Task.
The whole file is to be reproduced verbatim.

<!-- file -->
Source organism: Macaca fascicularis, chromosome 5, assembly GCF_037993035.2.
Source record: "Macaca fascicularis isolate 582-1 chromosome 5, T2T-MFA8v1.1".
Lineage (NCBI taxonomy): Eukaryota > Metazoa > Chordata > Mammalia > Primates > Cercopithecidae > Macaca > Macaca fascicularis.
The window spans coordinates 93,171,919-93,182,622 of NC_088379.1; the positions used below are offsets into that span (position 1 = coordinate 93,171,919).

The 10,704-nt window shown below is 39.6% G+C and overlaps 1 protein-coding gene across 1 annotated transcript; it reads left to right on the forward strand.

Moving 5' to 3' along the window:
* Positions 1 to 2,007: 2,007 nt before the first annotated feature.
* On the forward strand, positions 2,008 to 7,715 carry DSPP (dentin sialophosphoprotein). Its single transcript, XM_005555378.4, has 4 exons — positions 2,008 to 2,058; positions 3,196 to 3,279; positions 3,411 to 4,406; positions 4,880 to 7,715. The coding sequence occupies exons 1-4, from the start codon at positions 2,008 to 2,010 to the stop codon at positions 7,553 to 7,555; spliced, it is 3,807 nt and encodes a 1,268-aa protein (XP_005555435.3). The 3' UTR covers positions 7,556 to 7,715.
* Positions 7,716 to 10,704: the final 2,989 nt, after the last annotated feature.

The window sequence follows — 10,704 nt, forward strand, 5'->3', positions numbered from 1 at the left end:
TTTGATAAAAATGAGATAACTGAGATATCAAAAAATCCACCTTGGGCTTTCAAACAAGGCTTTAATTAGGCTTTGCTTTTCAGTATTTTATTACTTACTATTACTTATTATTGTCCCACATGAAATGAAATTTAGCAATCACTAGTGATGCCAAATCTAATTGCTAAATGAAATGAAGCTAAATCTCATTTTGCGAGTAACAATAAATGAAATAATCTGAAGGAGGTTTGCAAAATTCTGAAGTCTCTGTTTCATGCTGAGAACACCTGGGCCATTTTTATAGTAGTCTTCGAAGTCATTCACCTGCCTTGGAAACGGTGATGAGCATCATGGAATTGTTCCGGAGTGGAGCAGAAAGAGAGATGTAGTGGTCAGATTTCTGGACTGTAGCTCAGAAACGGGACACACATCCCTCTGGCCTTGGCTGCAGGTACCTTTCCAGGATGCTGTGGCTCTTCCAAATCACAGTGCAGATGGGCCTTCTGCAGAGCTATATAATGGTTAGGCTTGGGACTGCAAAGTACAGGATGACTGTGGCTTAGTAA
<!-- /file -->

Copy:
Source organism: Macaca fascicularis, chromosome 5, assembly GCF_037993035.2.
Source record: "Macaca fascicularis isolate 582-1 chromosome 5, T2T-MFA8v1.1".
Lineage (NCBI taxonomy): Eukaryota > Metazoa > Chordata > Mammalia > Primates > Cercopithecidae > Macaca > Macaca fascicularis.
The window spans coordinates 93,171,919-93,182,622 of NC_088379.1; the positions used below are offsets into that span (position 1 = coordinate 93,171,919).

The 10,704-nt window shown below is 39.6% G+C and overlaps 1 protein-coding gene across 1 annotated transcript; it reads left to right on the forward strand.

Moving 5' to 3' along the window:
* Positions 1 to 2,007: 2,007 nt before the first annotated feature.
* On the forward strand, positions 2,008 to 7,715 carry DSPP (dentin sialophosphoprotein). Its single transcript, XM_005555378.4, has 4 exons — positions 2,008 to 2,058; positions 3,196 to 3,279; positions 3,411 to 4,406; positions 4,880 to 7,715. The coding sequence occupies exons 1-4, from the start codon at positions 2,008 to 2,010 to the stop codon at positions 7,553 to 7,555; spliced, it is 3,807 nt and encodes a 1,268-aa protein (XP_005555435.3). The 3' UTR covers positions 7,556 to 7,715.
* Positions 7,716 to 10,704: the final 2,989 nt, after the last annotated feature.

The window sequence follows — 10,704 nt, forward strand, 5'->3', positions numbered from 1 at the left end:
TTTGATAAAAATGAGATAACTGAGATATCAAAAAATCCACCTTGGGCTTTCAAACAAGGCTTTAATTAGGCTTTGCTTTTCAGTATTTTATTACTTACTATTACTTATTATTGTCCCACATGAAATGAAATTTAGCAATCACTAGTGATGCCAAATCTAATTGCTAAATGAAATGAAGCTAAATCTCATTTTGCGAGTAACAATAAATGAAATAATCTGAAGGAGGTTTGCAAAATTCTGAAGTCTCTGTTTCATGCTGAGAACACCTGGGCCATTTTTATAGTAGTCTTCGAAGTCATTCACCTGCCTTGGAAACGGTGATGAGCATCATGGAATTGTTCCGGAGTGGAGCAGAAAGAGAGATGTAGTGGTCAGATTTCTGGACTGTAGCTCAGAAACGGGACACACATCCCTCTGGCCTTGGCTGCAGGTACCTTTCCAGGATGCTGTGGCTCTTCCAAATCACAGTGCAGATGGGCCTTCTGCAGAGCTATATAATGGTTAGGCTTGGGACTGCAAAGTACAGGATGACTGTGGCTTAGTAA